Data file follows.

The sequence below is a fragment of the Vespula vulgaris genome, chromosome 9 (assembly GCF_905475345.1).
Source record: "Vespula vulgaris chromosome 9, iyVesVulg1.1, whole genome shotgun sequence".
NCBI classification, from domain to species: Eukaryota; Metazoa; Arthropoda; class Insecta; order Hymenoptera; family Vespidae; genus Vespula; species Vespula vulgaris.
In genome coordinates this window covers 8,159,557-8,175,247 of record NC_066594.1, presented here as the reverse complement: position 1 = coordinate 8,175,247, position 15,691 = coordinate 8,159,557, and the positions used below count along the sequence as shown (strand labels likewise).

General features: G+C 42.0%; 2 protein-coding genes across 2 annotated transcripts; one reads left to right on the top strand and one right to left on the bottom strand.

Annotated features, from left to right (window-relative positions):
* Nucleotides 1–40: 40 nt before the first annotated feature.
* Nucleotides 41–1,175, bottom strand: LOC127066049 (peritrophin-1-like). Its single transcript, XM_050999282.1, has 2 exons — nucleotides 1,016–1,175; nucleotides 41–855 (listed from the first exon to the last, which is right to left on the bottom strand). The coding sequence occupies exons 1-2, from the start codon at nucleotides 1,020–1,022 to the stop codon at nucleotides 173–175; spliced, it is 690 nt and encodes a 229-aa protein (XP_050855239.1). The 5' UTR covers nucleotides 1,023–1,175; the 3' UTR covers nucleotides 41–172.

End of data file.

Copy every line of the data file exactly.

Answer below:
The sequence below is a fragment of the Vespula vulgaris genome, chromosome 9 (assembly GCF_905475345.1).
Source record: "Vespula vulgaris chromosome 9, iyVesVulg1.1, whole genome shotgun sequence".
NCBI classification, from domain to species: Eukaryota; Metazoa; Arthropoda; class Insecta; order Hymenoptera; family Vespidae; genus Vespula; species Vespula vulgaris.
In genome coordinates this window covers 8,159,557-8,175,247 of record NC_066594.1, presented here as the reverse complement: position 1 = coordinate 8,175,247, position 15,691 = coordinate 8,159,557, and the positions used below count along the sequence as shown (strand labels likewise).

General features: G+C 42.0%; 2 protein-coding genes across 2 annotated transcripts; one reads left to right on the top strand and one right to left on the bottom strand.

Annotated features, from left to right (window-relative positions):
* Nucleotides 1–40: 40 nt before the first annotated feature.
* Nucleotides 41–1,175, bottom strand: LOC127066049 (peritrophin-1-like). Its single transcript, XM_050999282.1, has 2 exons — nucleotides 1,016–1,175; nucleotides 41–855 (listed from the first exon to the last, which is right to left on the bottom strand). The coding sequence occupies exons 1-2, from the start codon at nucleotides 1,020–1,022 to the stop codon at nucleotides 173–175; spliced, it is 690 nt and encodes a 229-aa protein (XP_050855239.1). The 5' UTR covers nucleotides 1,023–1,175; the 3' UTR covers nucleotides 41–172.